Lohengrin – Prelude to Act I
Unearth, Release (Concerto for Viola and Orchestra) [New York Philharmonic co-commission: New York premiere]
Symphony No.4 in F minor, Op.36
Cynthia Phelps (viola)
New York Philharmonic
Jaap van Zweden
Reviewed by: Lewis M. Smoley
Reviewed: 17 November, 2016
Venue: David Geffen Hall, Lincoln Center, New York City
Jaap van Zweden made his first appearance with the New York Philharmonic since being announced as its music director designate, the orchestra playing with immaculate precision and rich, vibrant sound. Yet the Prelude to Lohengrin, slightly hurried, although seamless was only moderately engaging. Violins generated an ethereal glow and the brass produced stentorian tones to glorify the climax, yet overall lacked the magic that this music can elicit if paced more spaciously.
There followed Julia Adolphe’s Unearth, Release. Adolphe is a promising young composer, a native of New York City, and this viola concerto is primarily tonal enhanced by occasional dissonant intervals, with something of a dramatic flair that doesn’t develop into full bloom. Her material consists principally of scraps that try without much success to generate lyricism, offsetting the confines of the viola’s moderate dynamics through spare accompaniment, letting the orchestra resound fully when the viola is silent and Adolphe makes creative use of an expanded percussion section.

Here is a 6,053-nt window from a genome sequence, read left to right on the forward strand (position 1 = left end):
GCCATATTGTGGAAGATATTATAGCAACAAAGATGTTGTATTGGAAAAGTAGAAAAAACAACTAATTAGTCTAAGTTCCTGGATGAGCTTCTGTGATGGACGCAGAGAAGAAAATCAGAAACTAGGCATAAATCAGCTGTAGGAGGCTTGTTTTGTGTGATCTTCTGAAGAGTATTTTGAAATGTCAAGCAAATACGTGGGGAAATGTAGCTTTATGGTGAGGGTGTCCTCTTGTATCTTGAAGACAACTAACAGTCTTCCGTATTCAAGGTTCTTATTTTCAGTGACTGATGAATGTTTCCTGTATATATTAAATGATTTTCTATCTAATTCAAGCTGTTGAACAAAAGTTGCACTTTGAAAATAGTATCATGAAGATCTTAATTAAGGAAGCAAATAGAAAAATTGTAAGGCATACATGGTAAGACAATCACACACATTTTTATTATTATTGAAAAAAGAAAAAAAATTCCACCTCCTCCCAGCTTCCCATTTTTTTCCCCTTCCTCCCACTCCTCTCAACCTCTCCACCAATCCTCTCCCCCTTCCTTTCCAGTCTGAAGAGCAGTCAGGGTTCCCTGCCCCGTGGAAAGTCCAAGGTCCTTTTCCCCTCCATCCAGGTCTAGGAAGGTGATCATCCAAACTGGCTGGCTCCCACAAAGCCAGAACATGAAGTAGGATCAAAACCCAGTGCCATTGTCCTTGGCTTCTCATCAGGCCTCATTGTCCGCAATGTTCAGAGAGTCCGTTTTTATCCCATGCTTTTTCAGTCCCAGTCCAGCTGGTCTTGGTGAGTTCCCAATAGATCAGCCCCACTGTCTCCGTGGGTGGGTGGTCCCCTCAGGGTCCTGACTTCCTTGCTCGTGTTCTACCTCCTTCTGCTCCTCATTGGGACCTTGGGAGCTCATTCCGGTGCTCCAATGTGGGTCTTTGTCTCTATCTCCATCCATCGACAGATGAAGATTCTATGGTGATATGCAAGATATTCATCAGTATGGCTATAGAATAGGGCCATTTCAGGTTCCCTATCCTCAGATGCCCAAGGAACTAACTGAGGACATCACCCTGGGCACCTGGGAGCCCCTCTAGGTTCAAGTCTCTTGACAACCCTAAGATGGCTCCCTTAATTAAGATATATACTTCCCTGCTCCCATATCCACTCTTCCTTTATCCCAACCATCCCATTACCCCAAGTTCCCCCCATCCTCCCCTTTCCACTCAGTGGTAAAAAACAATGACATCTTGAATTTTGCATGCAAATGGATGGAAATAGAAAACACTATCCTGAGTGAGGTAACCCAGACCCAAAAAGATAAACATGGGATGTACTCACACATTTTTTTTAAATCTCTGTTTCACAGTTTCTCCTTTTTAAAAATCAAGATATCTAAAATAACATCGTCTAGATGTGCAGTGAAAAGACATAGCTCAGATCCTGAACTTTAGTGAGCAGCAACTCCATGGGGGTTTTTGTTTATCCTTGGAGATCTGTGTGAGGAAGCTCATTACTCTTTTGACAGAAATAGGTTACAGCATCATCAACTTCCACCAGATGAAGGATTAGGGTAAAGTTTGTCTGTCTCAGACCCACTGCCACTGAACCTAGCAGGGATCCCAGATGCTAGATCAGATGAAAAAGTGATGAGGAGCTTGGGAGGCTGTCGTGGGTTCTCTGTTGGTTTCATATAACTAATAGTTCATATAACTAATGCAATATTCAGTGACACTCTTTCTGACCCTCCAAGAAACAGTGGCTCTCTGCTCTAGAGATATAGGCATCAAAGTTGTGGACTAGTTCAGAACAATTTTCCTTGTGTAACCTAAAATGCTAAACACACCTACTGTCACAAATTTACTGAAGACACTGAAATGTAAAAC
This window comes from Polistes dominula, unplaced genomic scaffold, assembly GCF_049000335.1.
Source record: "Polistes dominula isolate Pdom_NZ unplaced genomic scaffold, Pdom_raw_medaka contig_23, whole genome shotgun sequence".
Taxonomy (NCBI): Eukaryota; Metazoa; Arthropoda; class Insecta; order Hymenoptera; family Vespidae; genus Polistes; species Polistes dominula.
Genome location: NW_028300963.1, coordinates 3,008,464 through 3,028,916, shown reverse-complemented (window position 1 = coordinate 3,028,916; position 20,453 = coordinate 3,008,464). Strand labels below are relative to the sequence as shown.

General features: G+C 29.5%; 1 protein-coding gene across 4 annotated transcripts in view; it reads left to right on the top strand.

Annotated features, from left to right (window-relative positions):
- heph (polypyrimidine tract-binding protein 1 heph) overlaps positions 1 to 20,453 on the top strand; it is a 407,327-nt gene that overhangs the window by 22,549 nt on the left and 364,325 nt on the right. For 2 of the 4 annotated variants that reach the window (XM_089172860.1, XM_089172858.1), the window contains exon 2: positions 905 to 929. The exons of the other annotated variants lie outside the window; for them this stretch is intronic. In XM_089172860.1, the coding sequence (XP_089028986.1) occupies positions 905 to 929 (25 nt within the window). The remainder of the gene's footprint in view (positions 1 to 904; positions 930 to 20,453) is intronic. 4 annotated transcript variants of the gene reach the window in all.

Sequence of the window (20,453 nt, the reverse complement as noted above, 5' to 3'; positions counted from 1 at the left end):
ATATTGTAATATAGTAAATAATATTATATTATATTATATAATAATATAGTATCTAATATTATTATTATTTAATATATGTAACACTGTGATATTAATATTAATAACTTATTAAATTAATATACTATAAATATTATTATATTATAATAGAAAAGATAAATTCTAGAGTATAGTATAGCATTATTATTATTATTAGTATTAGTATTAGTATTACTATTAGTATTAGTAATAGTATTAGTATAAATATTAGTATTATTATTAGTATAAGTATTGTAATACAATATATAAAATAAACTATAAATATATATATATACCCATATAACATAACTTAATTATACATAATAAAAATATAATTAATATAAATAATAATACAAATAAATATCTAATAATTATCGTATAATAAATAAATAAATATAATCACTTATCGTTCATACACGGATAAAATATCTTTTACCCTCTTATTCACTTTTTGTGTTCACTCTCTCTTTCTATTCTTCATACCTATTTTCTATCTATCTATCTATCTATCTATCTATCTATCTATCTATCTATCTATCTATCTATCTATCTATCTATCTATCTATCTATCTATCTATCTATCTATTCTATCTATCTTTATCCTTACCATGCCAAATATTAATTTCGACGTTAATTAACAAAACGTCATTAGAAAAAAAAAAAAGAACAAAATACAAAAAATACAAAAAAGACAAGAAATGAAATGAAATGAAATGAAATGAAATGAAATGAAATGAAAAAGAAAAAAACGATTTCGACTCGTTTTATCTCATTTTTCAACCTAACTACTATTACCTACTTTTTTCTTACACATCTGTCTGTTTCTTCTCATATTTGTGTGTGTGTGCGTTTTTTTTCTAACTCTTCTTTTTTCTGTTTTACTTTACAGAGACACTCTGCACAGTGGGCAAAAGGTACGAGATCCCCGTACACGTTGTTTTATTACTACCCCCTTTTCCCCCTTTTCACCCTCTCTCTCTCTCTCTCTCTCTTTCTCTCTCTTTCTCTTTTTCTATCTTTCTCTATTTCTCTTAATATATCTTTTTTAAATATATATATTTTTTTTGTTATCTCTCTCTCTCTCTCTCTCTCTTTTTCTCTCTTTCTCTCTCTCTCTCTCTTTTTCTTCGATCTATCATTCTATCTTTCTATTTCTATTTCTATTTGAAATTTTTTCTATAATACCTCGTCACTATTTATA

At the outset of the opening movement, ‘Captive Voices’, Adolphe’s attempt to generate a mysterious atmosphere is only partially successful. A dark cloud envelops the music only to be abruptly cast aside by orchestral intrusions of raging fury which dissipate quickly. ‘Surface Tension’ sets a brisk pace and begins with slashing rhythms that promise stirring passages that fail to be delivered. Angular darting figures race wildly but spend their energies too quickly, leaving the listener breathless but unmoved. At the start of ‘Embracing Mist’, a vaporous haze shrouds proceedings but the mysterious atmosphere disappears too quickly, the music wandering aimlessly until it simply drops off inconclusively. Cynthia Phelps, Philharmonic principal, was in top form.
In Tchaikovsky’s magnificent Fourth Symphony Van Zweden’s pacing was brisk throughout, the flow seamless and the Philharmonic’s response outstanding in all respects; themes had shape and coherence and inner voices were lucid. In the next movement woodwind solos by Liang Wang, Anthony McGill and Judith LeClair were simply gorgeous and then the pizzicato third flitted about in elfin character with clarity and immaculate precision. Van Zweden set the Finale at a furious pace, forcing the lyrical second subject to comport with its dashing speed, and for the closing section he even accelerated far beyond the Tempo I direction yet the orchestra showed remarkable resilience, staying with him without a hitch.